Idealism and Acting: Maude Adams and the Personality School


Volume VIII, Number 1
Fall, 1988

Maude Kiskadden Adams, born in Salt Lake City in 1872, began her theatrical career at the age of nine months when she was carried onstage on a platter during a performance of a farce entitled The Lost Child. Surveying an appreciative audience, she sat up, smiled, and acknowledged the obvious delight of the audience, perhaps expressing a portent of the future.1

Maude Adams, according to William Winter, dean of the nineteenth century American drama critics, was "an actress of amiable personality and respected talent. Her professional career has been a triumph of mediocrity."2 The statement is certainly not a rousing approval for the subject of an article. Before dismissing our subject in such a cavalier fashion, however, perhaps we should reexamine Miss Adams's achievements so that we can better evaluate her place in the early twentieth century theatrical milieu.

Maude Adams can best be described as a proponent of the personality school of acting, which requires good actors to infuse attempted roles with portions of their own personality. This gives each role its individuality, its nuance. In defining the nature of a personality actress, Garff Wilson suggests that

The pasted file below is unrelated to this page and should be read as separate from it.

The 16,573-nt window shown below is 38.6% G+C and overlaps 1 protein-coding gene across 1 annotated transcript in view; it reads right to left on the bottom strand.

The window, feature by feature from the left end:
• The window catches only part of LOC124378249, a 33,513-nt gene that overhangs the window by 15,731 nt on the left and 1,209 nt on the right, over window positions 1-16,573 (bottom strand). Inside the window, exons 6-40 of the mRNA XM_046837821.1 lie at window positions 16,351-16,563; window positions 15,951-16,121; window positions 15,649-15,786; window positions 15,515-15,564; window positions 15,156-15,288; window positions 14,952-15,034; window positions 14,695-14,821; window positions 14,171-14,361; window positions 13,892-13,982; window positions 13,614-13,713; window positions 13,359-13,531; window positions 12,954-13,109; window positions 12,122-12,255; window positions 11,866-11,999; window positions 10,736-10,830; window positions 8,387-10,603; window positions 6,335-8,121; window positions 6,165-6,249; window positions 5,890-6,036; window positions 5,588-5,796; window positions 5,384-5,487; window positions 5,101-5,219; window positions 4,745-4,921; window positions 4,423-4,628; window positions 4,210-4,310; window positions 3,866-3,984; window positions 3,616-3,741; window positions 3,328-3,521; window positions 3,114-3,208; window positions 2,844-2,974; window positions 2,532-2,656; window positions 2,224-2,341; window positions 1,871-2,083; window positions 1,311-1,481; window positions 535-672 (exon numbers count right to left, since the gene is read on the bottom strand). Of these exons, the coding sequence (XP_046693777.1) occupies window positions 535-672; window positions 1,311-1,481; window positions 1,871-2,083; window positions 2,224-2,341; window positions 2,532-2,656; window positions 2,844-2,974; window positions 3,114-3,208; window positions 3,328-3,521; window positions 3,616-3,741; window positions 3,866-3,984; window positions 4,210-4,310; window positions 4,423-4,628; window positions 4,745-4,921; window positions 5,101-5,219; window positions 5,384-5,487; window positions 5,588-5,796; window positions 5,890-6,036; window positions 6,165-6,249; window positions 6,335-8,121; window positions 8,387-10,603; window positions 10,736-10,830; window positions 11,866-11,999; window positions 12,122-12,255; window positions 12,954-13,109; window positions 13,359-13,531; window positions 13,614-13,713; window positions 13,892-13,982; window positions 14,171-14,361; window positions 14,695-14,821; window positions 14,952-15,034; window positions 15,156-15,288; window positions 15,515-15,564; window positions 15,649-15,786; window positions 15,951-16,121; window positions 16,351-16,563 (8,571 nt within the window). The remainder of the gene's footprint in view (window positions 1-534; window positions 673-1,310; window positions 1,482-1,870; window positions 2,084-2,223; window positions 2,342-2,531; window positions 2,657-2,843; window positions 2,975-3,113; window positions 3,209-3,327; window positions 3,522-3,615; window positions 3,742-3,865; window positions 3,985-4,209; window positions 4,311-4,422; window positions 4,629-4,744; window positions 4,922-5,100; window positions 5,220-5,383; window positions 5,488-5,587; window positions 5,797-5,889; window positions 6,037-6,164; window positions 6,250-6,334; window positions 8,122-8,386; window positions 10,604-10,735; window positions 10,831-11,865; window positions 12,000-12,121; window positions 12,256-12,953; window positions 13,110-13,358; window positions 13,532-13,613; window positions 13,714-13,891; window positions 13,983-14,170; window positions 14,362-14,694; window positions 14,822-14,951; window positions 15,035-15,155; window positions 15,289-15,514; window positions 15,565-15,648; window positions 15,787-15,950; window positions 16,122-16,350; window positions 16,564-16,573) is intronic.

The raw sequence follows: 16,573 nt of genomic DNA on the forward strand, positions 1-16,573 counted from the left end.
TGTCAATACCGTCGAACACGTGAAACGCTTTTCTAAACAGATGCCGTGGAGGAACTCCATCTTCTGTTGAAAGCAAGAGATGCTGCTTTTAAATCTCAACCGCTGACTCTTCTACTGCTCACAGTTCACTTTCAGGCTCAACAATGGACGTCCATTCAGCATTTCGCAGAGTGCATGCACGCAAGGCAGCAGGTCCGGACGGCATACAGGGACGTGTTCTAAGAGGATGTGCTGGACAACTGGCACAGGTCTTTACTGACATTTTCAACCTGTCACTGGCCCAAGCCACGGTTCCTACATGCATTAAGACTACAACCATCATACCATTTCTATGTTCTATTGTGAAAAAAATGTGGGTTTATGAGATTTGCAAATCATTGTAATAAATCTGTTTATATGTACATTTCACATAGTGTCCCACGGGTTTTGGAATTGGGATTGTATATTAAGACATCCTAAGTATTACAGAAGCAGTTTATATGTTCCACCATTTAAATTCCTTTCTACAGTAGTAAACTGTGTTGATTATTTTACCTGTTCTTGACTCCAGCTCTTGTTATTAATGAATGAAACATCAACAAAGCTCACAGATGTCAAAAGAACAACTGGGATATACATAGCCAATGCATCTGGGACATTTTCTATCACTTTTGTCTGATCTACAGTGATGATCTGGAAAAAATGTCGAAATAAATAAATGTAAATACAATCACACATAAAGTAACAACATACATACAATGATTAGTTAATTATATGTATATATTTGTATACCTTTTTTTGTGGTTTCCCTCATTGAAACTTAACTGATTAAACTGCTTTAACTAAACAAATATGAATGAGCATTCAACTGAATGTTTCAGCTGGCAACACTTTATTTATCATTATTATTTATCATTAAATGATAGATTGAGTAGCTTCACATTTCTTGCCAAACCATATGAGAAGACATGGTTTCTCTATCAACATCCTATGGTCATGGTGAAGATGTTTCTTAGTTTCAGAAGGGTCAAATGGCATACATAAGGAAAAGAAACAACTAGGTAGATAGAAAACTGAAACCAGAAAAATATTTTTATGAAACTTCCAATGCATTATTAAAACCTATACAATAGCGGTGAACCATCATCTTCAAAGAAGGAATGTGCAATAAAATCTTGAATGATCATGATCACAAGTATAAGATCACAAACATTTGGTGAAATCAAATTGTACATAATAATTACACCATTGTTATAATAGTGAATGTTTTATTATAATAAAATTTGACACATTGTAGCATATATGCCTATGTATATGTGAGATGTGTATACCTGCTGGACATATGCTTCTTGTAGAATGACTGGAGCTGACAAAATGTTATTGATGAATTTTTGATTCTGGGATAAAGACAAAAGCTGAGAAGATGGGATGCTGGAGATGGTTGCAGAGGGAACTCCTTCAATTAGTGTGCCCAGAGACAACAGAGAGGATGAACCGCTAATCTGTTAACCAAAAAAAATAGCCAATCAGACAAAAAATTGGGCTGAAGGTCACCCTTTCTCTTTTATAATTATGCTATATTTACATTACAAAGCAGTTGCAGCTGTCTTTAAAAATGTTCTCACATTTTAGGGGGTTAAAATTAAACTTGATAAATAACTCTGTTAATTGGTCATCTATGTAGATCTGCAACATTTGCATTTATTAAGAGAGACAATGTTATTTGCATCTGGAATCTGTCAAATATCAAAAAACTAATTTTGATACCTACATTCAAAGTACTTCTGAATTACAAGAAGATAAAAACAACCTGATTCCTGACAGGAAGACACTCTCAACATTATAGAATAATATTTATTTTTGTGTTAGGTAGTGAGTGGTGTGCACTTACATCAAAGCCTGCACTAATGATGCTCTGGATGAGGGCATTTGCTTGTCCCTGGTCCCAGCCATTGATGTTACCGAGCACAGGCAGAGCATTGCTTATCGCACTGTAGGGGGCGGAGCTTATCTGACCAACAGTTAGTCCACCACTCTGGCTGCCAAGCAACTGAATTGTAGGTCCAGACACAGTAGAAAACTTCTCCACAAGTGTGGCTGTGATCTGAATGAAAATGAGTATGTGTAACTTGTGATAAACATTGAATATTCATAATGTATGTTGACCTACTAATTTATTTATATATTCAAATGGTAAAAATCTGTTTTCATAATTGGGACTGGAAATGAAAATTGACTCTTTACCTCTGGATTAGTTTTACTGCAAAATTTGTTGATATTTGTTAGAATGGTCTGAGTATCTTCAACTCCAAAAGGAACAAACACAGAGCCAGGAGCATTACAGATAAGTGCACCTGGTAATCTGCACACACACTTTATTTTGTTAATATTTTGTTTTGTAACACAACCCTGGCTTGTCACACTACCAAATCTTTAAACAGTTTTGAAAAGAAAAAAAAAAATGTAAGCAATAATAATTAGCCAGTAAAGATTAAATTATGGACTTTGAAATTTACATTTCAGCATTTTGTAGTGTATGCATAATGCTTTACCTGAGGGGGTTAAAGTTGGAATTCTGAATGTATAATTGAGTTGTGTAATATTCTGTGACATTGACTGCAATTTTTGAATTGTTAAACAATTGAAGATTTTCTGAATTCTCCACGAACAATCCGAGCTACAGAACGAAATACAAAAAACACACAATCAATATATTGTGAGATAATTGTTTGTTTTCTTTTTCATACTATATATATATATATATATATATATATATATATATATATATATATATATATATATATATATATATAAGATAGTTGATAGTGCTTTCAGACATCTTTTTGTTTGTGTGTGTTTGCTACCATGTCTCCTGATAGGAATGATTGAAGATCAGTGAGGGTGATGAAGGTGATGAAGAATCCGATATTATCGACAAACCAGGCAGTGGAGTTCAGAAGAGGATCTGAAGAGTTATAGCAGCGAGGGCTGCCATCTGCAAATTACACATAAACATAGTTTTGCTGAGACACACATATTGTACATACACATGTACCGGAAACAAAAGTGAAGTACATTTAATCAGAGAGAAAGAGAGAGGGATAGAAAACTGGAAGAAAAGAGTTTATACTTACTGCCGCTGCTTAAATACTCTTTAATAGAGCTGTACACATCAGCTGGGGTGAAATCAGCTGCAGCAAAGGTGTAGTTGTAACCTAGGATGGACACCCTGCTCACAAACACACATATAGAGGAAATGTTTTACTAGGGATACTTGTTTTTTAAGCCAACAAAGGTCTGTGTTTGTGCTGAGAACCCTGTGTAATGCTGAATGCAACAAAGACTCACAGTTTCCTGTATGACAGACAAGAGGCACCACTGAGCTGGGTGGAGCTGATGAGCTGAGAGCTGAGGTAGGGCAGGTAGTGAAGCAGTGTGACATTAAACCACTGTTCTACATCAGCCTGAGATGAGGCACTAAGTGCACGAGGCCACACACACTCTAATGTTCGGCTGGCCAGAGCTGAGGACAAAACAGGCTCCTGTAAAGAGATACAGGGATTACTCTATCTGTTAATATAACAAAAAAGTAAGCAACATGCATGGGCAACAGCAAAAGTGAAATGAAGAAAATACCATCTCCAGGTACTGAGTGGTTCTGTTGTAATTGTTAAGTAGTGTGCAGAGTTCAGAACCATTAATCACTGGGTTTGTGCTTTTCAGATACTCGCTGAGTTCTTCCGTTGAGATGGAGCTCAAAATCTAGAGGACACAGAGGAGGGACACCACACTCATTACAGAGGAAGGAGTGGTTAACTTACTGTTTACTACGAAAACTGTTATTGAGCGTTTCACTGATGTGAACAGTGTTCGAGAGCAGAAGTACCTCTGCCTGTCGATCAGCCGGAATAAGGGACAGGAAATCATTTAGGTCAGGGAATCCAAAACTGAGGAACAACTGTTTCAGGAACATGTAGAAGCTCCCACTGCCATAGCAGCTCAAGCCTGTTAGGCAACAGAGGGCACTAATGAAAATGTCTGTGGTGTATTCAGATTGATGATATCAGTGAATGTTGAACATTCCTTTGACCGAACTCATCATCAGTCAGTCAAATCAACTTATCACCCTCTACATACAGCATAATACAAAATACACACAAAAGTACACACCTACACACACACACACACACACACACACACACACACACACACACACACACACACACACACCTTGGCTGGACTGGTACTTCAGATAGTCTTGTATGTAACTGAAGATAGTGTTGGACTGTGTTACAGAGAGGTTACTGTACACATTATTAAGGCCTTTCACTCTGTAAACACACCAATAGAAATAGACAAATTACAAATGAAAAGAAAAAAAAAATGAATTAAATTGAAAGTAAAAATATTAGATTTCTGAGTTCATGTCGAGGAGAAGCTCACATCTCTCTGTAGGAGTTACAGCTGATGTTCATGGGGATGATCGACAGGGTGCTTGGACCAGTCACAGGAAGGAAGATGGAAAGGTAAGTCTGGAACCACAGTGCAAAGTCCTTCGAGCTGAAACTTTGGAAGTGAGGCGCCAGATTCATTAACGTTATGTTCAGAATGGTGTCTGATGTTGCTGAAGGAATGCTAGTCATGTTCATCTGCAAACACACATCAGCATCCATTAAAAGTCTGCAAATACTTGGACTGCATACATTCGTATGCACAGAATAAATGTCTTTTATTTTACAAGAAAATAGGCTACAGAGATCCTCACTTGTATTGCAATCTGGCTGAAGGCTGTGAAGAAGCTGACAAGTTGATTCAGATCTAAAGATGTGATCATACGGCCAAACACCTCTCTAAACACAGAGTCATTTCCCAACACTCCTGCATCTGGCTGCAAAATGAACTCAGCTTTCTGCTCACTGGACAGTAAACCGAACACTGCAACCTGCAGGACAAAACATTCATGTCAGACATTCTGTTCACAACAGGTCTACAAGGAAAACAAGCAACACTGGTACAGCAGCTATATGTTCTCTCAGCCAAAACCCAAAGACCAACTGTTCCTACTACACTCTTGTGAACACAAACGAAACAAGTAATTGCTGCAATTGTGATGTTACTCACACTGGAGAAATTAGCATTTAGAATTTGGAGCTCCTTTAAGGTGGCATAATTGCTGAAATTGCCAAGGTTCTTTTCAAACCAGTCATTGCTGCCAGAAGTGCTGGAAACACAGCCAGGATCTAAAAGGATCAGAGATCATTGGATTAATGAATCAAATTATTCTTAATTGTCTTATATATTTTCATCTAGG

. . . there is a substitution of the performer's personality for the dramatic character, or the portrayal of dramatic characters which fit the performers'       personality so exactly that performer and character are practically identical.3

For Maude, this extension of one's personality had its limitations. She avoided roles that portrayed the seamy side of life, including characters who displayed the base emotions of hate, lust, or greed, nor did she ever compromise herself or a character by sexual inferences or innuendo. She has a strong sense of values in a positive fashion. Wilson again reflects upon the personality school and upon the actresses Adams, Julia Marlowe, and Viola Allen who best represented this school in America.

      Audiences were attracted by the individual virtues of these ladies and by their reputations as moral leaders. With their appearance, the venerable Puritan       prejudice against plays and players was reversed.4

While her work with producer Charles Frohman would establish Miss Adams as a performer with star quality, her association with James M. Barrie, the English novelist/playwright, would assure her position as one of America's dominant early twentieth century actresses. Maude acted in seven of Barrie's plays during her career. The two plays that captivated her audiences and endure as her finest accomplishments were The Little Minister and Peter Pan. Today, the latter still serves as a reference point for readers of American theatre history.5